This Is The Reality Of Faulty, Non-Compliant Security Systems In Housing Associations
29th January 2019
This Is The Reality Of Faulty, Non-Compliant Security Systems In Housing Associations
29th January 2019
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Installing CCTV in the workplace

Many workplaces already have CCTV but if you’re thinking about installing CCTV in the workplace, Alison Driver of Metis HR shares her tips to reduce concerns from employees.

There are some sound business reasons why a business owner would think about installing CCTV. For employers installing CCTV in the workplace there are some additional things to think about.

Why do employers install CCTV?

There are any number of reasons but typically they fall into three brackets

  • Security: preventing crime, violence towards employees and employee theft are some of the most common.
  • Health and safety: to check that health and safety rules are being complied with but also to have footage available to investigate any breaches or incidents.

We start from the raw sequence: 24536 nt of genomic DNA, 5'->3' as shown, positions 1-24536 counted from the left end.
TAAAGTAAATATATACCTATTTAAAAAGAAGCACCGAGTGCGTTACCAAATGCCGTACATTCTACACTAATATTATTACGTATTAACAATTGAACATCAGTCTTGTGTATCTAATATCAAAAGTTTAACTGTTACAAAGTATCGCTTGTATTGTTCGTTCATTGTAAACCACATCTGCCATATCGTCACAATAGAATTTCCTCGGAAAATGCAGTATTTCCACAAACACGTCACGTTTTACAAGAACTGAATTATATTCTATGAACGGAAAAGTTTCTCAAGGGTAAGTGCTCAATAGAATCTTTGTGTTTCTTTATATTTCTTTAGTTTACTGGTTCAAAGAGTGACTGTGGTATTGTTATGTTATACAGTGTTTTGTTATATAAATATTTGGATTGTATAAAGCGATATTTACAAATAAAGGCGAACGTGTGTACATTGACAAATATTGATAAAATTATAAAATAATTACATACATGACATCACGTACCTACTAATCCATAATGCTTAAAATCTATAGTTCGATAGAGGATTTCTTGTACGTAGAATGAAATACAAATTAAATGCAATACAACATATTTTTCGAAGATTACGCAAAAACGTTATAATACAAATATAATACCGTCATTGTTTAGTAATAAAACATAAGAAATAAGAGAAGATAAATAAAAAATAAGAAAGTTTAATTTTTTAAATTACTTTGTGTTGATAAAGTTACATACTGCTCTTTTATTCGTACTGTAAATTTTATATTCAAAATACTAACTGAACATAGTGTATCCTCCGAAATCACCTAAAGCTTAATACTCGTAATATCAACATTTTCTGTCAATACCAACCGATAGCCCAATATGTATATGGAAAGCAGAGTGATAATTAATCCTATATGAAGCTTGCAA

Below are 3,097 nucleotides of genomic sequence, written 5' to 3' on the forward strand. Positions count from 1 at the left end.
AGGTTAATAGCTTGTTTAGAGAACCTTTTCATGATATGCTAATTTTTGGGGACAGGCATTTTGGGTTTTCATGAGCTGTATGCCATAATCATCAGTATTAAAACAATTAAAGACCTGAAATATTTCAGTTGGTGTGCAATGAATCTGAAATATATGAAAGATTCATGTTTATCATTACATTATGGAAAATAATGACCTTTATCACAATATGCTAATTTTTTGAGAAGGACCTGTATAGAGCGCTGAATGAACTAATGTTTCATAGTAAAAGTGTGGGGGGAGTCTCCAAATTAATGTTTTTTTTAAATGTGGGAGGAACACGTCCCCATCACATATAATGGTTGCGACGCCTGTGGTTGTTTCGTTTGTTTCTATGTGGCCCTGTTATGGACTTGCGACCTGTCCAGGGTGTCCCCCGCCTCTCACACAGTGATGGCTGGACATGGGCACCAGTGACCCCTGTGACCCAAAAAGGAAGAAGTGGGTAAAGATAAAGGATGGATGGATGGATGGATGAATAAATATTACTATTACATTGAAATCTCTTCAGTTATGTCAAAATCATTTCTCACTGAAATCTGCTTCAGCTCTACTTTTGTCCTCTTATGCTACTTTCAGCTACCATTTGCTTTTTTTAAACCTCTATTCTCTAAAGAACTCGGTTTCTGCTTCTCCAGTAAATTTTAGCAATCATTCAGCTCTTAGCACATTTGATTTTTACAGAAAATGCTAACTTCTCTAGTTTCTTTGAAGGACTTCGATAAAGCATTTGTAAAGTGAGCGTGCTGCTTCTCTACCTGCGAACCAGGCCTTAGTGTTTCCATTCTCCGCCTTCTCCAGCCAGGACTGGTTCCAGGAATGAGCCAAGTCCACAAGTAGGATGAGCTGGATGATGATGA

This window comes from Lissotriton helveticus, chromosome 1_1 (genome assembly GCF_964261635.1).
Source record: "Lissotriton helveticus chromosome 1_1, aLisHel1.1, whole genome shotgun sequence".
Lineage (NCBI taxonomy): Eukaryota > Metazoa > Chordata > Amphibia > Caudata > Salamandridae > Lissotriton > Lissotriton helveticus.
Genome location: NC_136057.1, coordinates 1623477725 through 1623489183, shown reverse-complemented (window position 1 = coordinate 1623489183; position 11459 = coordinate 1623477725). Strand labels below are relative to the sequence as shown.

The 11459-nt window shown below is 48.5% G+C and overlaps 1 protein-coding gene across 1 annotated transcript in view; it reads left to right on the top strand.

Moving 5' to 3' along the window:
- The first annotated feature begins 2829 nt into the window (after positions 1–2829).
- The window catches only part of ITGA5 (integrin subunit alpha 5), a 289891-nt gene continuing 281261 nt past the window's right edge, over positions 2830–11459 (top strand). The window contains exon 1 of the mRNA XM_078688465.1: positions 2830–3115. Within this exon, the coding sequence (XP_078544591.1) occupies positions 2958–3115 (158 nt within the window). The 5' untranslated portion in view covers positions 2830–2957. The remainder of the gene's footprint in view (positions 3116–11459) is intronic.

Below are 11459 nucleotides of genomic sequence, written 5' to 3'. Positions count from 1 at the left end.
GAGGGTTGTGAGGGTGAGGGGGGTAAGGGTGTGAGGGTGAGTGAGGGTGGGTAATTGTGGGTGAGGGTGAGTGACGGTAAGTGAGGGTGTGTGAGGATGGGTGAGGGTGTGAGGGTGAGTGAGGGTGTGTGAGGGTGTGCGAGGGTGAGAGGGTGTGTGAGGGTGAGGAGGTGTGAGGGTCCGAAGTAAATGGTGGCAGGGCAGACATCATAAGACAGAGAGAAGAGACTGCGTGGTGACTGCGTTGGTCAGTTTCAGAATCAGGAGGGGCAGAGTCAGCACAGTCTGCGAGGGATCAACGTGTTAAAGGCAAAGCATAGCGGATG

• Compliance with legal and regulatory obligations: we see this most in the financial services sector, but we also find specific areas of other businesses like food preparation areas using CCTV to monitor processes.

There is a Code of Practice developed by the Information Commissioner for surveillance cameras and personal information in the workplace

Do I have to tell my employees that I’m thinking about installing CCTV in the workplace?


It doesn’t matter why you’re installing the CCTV; you should inform employees of the plans as soon as possible. Ideally, you’d use a formal consultation process to get feedback from your employees. With that feedback you can amend your CCTV policies. But you can also begin to understand what people’s concerns are.

If you choose not to tell them, you’re not going to be able to use the CCTV evidence as part of any disciplinary proceedings. You could also potentially violate their right to privacy under the Human Rights Act 1998.

For employees who weren’t in your business when consultation took place you should have

  • a copy of the finalised CCTV Policy in the employee handbook for them to read